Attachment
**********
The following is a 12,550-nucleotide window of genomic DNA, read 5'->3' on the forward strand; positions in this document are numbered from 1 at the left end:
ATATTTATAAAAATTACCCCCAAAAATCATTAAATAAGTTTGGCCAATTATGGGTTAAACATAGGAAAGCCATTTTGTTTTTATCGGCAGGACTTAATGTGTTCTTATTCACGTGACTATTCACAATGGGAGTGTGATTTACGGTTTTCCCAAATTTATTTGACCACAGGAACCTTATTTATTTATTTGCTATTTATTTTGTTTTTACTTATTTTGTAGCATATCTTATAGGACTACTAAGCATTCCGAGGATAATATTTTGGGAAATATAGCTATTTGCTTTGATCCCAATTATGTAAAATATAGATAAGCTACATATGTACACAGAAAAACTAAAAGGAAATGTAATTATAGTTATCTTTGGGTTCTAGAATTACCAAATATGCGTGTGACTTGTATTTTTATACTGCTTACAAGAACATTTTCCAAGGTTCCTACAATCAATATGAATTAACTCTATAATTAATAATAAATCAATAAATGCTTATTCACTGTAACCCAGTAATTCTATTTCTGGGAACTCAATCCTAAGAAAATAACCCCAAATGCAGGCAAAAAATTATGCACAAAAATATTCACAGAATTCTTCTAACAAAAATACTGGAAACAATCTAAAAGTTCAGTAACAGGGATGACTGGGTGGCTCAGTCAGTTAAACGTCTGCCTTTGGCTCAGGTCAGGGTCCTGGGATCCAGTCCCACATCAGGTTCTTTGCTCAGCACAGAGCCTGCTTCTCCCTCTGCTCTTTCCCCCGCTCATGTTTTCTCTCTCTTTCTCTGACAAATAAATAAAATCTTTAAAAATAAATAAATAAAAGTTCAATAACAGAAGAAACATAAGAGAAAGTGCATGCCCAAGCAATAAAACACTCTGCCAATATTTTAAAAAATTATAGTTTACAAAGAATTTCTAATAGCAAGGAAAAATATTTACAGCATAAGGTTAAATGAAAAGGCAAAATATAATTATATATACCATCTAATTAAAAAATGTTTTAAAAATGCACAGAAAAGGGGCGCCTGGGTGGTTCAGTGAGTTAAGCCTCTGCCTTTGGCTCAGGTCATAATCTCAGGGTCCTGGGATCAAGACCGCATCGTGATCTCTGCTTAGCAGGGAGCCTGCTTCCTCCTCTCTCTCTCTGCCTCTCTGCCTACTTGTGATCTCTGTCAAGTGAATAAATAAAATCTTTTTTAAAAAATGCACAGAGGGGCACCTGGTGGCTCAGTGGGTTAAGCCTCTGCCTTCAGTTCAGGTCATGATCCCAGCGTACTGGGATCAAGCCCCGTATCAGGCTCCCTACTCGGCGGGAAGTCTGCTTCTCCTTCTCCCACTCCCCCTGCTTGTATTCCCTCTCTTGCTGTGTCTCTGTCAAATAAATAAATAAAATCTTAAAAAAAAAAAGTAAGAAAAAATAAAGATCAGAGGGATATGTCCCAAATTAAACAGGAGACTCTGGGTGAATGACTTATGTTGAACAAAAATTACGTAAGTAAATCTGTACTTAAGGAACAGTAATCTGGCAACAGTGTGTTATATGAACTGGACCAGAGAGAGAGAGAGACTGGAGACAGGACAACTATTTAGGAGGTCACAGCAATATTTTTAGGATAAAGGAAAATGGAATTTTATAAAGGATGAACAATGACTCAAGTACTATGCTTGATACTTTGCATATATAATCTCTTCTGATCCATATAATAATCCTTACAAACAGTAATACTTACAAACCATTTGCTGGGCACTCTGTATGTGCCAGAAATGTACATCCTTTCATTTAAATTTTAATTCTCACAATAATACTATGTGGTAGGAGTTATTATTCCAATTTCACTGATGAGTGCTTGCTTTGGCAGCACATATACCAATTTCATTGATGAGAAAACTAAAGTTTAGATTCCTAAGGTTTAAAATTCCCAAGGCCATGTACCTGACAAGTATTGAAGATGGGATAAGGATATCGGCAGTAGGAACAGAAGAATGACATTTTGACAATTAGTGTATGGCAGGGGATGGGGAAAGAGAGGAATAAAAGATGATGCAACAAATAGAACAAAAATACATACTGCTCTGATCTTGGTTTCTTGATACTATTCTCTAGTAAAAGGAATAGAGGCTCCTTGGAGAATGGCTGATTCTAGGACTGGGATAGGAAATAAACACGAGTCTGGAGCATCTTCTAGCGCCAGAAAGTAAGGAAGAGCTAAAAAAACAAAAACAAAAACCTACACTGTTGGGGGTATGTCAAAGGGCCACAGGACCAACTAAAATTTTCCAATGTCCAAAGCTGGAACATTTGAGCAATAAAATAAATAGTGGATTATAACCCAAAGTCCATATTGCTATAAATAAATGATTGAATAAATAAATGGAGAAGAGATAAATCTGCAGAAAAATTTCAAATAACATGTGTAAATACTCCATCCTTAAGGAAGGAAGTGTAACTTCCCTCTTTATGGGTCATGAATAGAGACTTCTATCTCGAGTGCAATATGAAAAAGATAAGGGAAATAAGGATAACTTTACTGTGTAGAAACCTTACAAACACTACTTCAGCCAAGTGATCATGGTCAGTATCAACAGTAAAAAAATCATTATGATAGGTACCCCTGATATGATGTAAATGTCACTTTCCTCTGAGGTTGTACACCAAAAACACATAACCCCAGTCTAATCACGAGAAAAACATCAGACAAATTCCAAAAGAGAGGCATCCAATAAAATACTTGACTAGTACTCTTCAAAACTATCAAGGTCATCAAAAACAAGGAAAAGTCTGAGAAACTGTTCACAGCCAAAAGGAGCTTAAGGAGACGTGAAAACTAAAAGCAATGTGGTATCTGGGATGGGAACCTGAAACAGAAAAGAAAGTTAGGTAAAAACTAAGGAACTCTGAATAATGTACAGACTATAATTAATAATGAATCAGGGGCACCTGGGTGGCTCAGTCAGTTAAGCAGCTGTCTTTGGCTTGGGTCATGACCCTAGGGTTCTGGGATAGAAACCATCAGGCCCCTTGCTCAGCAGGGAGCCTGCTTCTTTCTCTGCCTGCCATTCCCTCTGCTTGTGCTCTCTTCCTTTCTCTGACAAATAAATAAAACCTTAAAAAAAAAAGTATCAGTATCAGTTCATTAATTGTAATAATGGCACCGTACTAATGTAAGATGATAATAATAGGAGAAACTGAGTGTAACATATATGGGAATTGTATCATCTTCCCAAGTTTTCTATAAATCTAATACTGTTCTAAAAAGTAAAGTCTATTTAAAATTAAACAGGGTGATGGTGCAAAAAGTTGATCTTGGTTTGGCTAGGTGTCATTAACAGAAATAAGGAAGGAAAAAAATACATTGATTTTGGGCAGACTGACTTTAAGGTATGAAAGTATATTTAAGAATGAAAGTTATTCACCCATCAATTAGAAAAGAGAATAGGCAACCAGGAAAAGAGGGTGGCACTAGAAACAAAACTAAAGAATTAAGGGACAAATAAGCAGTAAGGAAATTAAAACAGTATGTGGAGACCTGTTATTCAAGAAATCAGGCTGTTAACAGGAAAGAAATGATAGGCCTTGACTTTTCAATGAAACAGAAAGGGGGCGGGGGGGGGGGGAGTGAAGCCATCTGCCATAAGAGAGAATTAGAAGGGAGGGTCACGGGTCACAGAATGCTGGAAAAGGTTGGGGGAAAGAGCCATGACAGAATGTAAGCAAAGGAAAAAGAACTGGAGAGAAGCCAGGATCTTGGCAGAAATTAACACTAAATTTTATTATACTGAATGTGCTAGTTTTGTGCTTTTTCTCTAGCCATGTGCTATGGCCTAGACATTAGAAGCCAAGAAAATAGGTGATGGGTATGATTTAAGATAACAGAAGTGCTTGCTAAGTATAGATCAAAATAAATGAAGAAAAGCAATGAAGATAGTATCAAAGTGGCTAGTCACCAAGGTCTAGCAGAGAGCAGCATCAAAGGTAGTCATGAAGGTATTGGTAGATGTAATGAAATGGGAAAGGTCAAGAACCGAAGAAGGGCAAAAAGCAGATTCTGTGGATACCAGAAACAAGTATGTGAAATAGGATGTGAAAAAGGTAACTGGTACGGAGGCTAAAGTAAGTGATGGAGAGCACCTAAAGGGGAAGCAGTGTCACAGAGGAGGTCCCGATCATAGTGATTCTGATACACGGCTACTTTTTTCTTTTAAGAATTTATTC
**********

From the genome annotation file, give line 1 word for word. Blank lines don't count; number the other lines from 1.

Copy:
The following is a 12,550-nucleotide window of genomic DNA, read 5'->3' on the forward strand; positions in this document are numbered from 1 at the left end: